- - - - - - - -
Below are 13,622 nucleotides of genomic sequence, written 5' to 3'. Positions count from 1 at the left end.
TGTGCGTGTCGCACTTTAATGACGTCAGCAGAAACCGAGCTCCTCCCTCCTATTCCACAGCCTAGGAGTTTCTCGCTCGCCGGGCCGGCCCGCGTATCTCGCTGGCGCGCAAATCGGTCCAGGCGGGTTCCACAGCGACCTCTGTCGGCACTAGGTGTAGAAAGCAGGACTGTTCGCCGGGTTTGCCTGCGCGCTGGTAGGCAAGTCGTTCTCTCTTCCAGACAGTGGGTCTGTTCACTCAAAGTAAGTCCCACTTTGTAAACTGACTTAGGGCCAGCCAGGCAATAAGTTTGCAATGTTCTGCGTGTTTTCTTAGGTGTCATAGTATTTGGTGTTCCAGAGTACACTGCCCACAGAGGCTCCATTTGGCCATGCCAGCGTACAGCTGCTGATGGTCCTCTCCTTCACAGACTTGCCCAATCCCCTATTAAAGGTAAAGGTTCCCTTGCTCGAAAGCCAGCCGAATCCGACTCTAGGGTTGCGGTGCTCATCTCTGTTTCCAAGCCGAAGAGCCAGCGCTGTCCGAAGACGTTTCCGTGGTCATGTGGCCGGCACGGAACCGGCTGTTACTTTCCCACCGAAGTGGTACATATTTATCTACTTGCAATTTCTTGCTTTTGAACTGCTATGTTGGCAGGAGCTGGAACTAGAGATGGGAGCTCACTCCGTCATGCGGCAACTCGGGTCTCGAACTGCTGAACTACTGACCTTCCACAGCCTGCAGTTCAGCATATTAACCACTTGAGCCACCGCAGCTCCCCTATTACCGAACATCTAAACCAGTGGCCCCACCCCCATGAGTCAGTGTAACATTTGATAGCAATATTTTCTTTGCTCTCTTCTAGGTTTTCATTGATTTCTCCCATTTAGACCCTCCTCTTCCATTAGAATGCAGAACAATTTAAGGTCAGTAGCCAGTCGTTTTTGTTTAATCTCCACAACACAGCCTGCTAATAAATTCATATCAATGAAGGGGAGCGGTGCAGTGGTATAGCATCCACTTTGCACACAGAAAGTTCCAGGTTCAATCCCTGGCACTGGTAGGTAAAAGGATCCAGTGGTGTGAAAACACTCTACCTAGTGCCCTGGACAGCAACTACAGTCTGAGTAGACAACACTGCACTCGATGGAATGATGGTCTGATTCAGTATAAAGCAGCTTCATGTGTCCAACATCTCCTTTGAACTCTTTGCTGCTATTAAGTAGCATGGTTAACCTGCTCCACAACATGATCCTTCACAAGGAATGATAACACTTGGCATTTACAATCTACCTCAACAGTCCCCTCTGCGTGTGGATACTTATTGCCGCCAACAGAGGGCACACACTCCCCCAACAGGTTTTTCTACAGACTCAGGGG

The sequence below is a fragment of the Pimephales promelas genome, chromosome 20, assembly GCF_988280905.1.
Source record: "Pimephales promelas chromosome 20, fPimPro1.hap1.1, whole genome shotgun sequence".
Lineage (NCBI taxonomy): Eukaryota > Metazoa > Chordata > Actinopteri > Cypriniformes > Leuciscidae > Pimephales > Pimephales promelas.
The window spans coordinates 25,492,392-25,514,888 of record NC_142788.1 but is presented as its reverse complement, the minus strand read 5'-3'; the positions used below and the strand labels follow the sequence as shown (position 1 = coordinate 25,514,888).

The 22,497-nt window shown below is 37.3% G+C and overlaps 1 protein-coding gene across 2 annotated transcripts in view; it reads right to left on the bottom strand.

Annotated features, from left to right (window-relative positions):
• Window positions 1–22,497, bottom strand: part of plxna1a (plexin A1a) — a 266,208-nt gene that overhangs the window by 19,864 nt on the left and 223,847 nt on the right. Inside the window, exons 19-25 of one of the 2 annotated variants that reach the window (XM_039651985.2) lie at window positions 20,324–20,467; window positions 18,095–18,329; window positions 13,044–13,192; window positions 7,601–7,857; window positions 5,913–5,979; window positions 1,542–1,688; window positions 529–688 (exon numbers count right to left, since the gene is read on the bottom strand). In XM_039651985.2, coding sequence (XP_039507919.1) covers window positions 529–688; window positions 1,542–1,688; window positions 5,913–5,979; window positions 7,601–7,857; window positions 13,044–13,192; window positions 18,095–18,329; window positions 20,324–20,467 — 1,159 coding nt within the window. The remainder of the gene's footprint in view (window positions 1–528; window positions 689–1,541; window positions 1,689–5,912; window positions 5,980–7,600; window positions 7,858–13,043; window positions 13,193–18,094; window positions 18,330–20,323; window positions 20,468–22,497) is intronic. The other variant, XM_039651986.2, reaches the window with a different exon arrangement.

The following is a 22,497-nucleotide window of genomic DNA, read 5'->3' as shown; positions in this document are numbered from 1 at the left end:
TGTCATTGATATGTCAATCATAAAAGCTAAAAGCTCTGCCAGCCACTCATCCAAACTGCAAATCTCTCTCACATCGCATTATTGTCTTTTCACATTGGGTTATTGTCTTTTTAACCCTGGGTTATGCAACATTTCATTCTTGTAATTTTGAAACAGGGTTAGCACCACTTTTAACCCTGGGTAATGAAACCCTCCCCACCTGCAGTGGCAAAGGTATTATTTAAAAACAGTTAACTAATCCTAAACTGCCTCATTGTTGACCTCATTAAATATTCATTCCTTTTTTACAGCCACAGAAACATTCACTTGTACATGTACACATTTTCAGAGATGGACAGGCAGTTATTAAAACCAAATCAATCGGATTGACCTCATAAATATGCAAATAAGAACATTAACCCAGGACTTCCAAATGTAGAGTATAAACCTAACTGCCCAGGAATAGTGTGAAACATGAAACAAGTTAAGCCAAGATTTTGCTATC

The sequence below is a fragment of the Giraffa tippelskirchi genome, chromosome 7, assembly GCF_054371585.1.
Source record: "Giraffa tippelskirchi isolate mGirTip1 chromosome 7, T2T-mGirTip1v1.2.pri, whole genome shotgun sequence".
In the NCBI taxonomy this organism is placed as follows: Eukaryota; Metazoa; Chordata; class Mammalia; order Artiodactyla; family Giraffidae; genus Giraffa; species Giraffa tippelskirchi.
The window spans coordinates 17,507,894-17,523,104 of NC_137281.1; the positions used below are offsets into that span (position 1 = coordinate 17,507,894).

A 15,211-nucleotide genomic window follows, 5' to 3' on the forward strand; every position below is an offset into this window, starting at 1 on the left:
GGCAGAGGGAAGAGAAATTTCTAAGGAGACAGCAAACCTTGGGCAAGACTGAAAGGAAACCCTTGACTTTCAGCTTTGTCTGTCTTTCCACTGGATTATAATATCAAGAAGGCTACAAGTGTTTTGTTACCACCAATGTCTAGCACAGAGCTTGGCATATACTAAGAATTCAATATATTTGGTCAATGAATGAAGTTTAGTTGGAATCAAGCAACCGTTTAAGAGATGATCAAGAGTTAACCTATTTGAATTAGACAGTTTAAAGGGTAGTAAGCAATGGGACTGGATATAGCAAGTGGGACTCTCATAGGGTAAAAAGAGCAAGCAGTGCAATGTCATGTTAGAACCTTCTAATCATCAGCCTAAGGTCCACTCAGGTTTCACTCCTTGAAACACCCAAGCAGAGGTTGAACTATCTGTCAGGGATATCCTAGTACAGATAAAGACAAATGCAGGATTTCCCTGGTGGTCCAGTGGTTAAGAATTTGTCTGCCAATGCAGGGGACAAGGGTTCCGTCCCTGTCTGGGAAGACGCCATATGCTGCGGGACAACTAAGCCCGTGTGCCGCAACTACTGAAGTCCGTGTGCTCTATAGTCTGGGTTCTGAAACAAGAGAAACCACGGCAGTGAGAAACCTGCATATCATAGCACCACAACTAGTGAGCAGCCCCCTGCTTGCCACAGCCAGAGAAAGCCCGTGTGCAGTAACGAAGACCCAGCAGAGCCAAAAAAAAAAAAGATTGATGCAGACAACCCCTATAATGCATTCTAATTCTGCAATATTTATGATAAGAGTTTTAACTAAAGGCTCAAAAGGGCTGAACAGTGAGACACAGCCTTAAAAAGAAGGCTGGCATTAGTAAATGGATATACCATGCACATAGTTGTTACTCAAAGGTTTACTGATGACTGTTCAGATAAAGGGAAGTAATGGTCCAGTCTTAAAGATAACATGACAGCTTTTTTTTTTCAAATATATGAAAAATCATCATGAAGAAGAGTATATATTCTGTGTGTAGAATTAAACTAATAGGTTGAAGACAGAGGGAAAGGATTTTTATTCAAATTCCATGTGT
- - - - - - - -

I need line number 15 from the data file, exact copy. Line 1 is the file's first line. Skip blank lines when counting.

The window spans coordinates 17,507,894-17,523,104 of NC_137281.1; the positions used below are offsets into that span (position 1 = coordinate 17,507,894).